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by Wes George
 Apple,

Finances,

Money,

and Trading.

Mmmmmmm...... Good




Insanely Great Computers, Marketing By Morons
December 22nd, 1998

 

It’s so hard to think straight this time of year what with Christmas, New year’s, and capital gains taxes all dancing like sugar plum fairies to the background music of bombs falling on Baghdad. As if that weren’t enough to rattle the markets, Congress found religion and impeached the President. The whole world seems to be going to hell in a handbag.

With this backdrop in mind, I have listed in no particular order some of the elements that loom large when trying to determine whether to buy or sell Apple this Christmas Season.

The Imatec Lawsuit:

OK, just a few facts about this bogus lawsuit to lay it to rest, forever. First of all, when reading about this scam in the mainstream press you’ll see Imatec referred to as a "research company" and about their "CEO" Hanoch Shalit as if we’re talking about a multi-million dollar publicly traded legit business operation. You will less likely see it mentioned that Imatec has only two employees, one of which has the grandiose title of Chief Executive Officer! Somehow, I imagine the both "employees" of Imatec have law degrees. Anyone want to bet me?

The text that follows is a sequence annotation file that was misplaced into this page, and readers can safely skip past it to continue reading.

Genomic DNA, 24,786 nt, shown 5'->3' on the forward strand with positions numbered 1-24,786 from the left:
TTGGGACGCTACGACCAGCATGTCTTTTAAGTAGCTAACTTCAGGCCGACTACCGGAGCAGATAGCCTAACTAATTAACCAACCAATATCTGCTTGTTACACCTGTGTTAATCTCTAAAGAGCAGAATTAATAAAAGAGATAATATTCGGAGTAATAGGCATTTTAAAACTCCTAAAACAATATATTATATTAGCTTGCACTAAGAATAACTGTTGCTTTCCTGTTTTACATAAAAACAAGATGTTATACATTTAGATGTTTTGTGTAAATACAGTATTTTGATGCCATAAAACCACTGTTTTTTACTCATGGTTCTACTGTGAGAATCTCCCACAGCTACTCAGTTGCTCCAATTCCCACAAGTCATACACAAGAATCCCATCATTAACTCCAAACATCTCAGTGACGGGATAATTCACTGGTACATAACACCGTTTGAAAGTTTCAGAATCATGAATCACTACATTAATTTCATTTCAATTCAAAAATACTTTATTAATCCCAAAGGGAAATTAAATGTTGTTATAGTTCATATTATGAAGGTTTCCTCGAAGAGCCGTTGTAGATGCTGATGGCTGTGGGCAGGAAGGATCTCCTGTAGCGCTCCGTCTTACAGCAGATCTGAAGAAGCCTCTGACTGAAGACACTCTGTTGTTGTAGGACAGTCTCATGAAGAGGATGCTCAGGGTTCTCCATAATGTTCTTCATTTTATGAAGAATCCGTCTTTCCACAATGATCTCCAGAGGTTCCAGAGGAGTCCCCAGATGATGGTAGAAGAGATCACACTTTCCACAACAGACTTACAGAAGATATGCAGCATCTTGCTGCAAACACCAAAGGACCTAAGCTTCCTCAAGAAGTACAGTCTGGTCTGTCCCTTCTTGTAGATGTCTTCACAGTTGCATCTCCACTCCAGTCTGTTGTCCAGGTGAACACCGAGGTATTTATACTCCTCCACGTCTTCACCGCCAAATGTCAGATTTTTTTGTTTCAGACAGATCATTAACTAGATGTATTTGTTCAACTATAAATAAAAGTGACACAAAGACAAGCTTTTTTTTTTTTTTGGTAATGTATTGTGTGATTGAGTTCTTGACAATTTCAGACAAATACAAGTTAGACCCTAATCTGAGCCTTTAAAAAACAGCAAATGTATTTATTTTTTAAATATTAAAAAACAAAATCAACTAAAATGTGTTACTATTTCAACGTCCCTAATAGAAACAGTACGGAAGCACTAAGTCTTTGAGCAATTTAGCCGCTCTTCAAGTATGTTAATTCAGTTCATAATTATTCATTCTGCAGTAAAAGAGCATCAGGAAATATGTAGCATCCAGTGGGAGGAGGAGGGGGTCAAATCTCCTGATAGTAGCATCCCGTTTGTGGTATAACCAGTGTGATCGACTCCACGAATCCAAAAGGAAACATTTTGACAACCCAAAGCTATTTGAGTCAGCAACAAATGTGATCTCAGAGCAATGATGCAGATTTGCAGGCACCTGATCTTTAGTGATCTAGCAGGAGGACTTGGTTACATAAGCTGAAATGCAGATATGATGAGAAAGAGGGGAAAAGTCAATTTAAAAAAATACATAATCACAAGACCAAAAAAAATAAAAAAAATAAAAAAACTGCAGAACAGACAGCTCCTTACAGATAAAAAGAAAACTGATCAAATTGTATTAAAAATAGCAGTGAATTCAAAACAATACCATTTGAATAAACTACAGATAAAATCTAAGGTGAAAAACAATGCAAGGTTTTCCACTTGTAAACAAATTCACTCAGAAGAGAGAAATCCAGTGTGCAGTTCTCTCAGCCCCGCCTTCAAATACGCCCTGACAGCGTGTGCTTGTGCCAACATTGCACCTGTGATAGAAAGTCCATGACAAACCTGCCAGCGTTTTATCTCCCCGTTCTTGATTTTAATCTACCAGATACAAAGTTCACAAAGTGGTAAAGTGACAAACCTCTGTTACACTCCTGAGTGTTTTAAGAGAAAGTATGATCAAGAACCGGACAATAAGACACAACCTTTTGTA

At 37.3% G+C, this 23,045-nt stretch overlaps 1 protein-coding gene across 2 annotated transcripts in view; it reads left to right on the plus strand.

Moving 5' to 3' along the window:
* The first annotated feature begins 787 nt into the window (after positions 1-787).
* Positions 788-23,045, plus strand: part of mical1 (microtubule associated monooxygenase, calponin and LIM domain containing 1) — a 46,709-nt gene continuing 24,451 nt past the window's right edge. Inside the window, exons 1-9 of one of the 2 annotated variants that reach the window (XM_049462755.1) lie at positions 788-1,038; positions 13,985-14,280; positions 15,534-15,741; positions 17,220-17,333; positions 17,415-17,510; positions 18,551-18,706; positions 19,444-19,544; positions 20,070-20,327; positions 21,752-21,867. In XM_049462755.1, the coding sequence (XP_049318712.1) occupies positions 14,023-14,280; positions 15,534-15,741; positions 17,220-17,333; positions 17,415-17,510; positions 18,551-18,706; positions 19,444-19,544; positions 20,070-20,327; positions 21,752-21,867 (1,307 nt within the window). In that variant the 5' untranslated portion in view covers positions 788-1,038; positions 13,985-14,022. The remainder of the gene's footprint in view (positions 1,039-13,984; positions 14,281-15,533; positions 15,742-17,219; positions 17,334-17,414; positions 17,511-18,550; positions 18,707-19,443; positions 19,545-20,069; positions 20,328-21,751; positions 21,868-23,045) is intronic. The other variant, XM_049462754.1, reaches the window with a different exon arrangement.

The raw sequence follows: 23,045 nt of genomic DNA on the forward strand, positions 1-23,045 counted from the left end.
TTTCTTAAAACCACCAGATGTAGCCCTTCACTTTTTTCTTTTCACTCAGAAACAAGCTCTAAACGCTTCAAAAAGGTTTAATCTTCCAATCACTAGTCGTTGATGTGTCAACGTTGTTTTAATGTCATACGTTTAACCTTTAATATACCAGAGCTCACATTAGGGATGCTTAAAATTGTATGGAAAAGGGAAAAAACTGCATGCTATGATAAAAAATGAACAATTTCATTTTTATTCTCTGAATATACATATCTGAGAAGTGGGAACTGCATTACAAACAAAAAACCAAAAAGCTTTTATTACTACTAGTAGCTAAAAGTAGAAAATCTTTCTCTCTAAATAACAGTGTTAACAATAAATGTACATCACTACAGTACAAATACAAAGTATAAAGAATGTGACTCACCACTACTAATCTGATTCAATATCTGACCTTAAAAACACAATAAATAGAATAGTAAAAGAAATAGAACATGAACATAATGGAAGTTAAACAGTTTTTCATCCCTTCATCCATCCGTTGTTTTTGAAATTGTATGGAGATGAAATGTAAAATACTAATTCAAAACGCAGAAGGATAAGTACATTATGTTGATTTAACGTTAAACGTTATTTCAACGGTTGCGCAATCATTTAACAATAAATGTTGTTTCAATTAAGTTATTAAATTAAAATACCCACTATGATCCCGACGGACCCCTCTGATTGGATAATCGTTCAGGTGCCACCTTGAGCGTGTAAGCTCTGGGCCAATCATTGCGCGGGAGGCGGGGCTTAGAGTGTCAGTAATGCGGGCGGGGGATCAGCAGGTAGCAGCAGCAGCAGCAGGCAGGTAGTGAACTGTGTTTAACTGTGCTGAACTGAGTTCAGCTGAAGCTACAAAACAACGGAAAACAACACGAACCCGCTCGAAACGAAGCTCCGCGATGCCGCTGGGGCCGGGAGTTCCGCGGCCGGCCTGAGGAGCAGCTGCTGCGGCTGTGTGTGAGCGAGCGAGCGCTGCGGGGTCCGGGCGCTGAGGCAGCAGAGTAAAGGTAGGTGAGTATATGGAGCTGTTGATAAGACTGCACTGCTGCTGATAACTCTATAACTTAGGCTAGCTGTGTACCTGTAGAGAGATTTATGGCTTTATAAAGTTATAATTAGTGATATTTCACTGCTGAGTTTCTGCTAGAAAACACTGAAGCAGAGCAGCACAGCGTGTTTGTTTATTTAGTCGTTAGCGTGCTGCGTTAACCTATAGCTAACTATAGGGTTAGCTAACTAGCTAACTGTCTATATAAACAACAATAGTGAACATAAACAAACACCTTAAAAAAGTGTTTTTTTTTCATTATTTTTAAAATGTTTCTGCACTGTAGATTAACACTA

Imatec claims to have gross income of less than 100,000 bucks last year and they’re "based" in New York. I guess that means they have a PO Box number there.

Imatec’s sole reason d’etre seems to be filing a 1.1 billion dollar lawsuit against Apple for stealing the patents to Apple’s ColorSync technology from Mr. Shalit way, way back in 1985. Questions remain as to which rock Mr. Shalit has been living under all these years to just have now noticed that those thieves at Apple have heisted his technology.

Apple plans to fight the case vigorously. Originally Imatec wanted to go to a jury trial on the issue. That was really just a ploy to scare Apple into coughing up a few million to make these clowns go away. But now when Apple has called their bluff and said a jury trial is just fine, CEO Hanoch (The Forgetful) Shalit says he regrets that the case will go to trial. Why is that, Hanoch? Perhaps the case is without merit.

WebMate:

iMac meets PowerBook G3 series; they make love and have a child. Hello WebMate.

A small translucent 300 MHz PowerBook with expanded network capabilities. Not due out of the maternity ward for a few more months, this baby promises to be 1999’s mid-year homerun for Apple, much like the iMac was in 1998.